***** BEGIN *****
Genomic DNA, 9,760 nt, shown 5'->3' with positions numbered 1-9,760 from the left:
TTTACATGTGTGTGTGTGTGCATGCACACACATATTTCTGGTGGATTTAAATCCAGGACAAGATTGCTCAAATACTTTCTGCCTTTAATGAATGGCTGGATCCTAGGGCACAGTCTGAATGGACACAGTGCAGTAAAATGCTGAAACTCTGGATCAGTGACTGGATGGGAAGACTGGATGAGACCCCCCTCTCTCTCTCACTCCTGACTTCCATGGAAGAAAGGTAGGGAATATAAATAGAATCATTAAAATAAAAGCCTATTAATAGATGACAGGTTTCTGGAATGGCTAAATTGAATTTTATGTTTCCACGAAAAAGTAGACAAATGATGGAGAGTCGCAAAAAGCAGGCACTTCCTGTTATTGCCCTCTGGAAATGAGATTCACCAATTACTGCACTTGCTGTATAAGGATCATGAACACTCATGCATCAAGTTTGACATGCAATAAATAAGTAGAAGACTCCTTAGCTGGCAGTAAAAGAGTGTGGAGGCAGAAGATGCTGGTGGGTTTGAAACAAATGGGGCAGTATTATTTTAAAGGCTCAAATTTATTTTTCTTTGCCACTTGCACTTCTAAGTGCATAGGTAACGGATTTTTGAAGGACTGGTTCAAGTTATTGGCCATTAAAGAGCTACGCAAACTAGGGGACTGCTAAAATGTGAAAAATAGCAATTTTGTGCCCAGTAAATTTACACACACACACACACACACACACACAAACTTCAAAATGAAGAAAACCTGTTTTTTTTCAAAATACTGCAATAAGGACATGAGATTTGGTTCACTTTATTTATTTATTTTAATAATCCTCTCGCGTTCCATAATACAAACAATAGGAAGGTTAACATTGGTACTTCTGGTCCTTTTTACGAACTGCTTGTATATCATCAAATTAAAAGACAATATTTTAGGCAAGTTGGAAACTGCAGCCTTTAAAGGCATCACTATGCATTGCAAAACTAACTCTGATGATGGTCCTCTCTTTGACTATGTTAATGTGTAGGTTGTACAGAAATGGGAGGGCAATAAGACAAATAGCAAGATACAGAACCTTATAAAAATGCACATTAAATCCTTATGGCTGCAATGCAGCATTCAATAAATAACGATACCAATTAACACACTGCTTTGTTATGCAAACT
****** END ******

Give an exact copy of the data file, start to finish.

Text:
Genomic DNA, 9,760 nt, shown 5'->3' with positions numbered 1-9,760 from the left:
TTTACATGTGTGTGTGTGTGCATGCACACACATATTTCTGGTGGATTTAAATCCAGGACAAGATTGCTCAAATACTTTCTGCCTTTAATGAATGGCTGGATCCTAGGGCACAGTCTGAATGGACACAGTGCAGTAAAATGCTGAAACTCTGGATCAGTGACTGGATGGGAAGACTGGATGAGACCCCCCTCTCTCTCTCACTCCTGACTTCCATGGAAGAAAGGTAGGGAATATAAATAGAATCATTAAAATAAAAGCCTATTAATAGATGACAGGTTTCTGGAATGGCTAAATTGAATTTTATGTTTCCACGAAAAAGTAGACAAATGATGGAGAGTCGCAAAAAGCAGGCACTTCCTGTTATTGCCCTCTGGAAATGAGATTCACCAATTACTGCACTTGCTGTATAAGGATCATGAACACTCATGCATCAAGTTTGACATGCAATAAATAAGTAGAAGACTCCTTAGCTGGCAGTAAAAGAGTGTGGAGGCAGAAGATGCTGGTGGGTTTGAAACAAATGGGGCAGTATTATTTTAAAGGCTCAAATTTATTTTTCTTTGCCACTTGCACTTCTAAGTGCATAGGTAACGGATTTTTGAAGGACTGGTTCAAGTTATTGGCCATTAAAGAGCTACGCAAACTAGGGGACTGCTAAAATGTGAAAAATAGCAATTTTGTGCCCAGTAAATTTACACACACACACACACACACACACACAAACTTCAAAATGAAGAAAACCTGTTTTTTTTCAAAATACTGCAATAAGGACATGAGATTTGGTTCACTTTATTTATTTATTTTAATAATCCTCTCGCGTTCCATAATACAAACAATAGGAAGGTTAACATTGGTACTTCTGGTCCTTTTTACGAACTGCTTGTATATCATCAAATTAAAAGACAATATTTTAGGCAAGTTGGAAACTGCAGCCTTTAAAGGCATCACTATGCATTGCAAAACTAACTCTGATGATGGTCCTCTCTTTGACTATGTTAATGTGTAGGTTGTACAGAAATGGGAGGGCAATAAGACAAATAGCAAGATACAGAACCTTATAAAAATGCACATTAAATCCTTATGGCTGCAATGCAGCATTCAATAAATAACGATACCAATTAACACACTGCTTTGTTATGCAAACT